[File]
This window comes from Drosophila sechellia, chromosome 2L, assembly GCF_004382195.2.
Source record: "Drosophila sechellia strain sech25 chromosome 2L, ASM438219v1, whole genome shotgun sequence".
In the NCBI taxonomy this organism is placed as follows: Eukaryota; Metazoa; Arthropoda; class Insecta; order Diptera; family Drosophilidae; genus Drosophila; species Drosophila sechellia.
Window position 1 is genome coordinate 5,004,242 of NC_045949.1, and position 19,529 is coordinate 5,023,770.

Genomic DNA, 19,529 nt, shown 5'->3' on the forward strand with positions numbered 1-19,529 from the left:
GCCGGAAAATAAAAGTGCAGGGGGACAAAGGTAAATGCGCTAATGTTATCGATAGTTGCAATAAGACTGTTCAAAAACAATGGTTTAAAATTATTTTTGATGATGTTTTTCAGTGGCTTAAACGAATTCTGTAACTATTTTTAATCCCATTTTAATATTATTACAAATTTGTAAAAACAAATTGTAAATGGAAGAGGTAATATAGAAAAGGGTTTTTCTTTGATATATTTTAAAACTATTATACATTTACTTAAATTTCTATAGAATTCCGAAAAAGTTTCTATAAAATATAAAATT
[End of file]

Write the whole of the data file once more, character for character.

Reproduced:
This window comes from Drosophila sechellia, chromosome 2L, assembly GCF_004382195.2.
Source record: "Drosophila sechellia strain sech25 chromosome 2L, ASM438219v1, whole genome shotgun sequence".
In the NCBI taxonomy this organism is placed as follows: Eukaryota; Metazoa; Arthropoda; class Insecta; order Diptera; family Drosophilidae; genus Drosophila; species Drosophila sechellia.
Window position 1 is genome coordinate 5,004,242 of NC_045949.1, and position 19,529 is coordinate 5,023,770.

Genomic DNA, 19,529 nt, shown 5'->3' on the forward strand with positions numbered 1-19,529 from the left:
GCCGGAAAATAAAAGTGCAGGGGGACAAAGGTAAATGCGCTAATGTTATCGATAGTTGCAATAAGACTGTTCAAAAACAATGGTTTAAAATTATTTTTGATGATGTTTTTCAGTGGCTTAAACGAATTCTGTAACTATTTTTAATCCCATTTTAATATTATTACAAATTTGTAAAAACAAATTGTAAATGGAAGAGGTAATATAGAAAAGGGTTTTTCTTTGATATATTTTAAAACTATTATACATTTACTTAAATTTCTATAGAATTCCGAAAAAGTTTCTATAAAATATAAAATT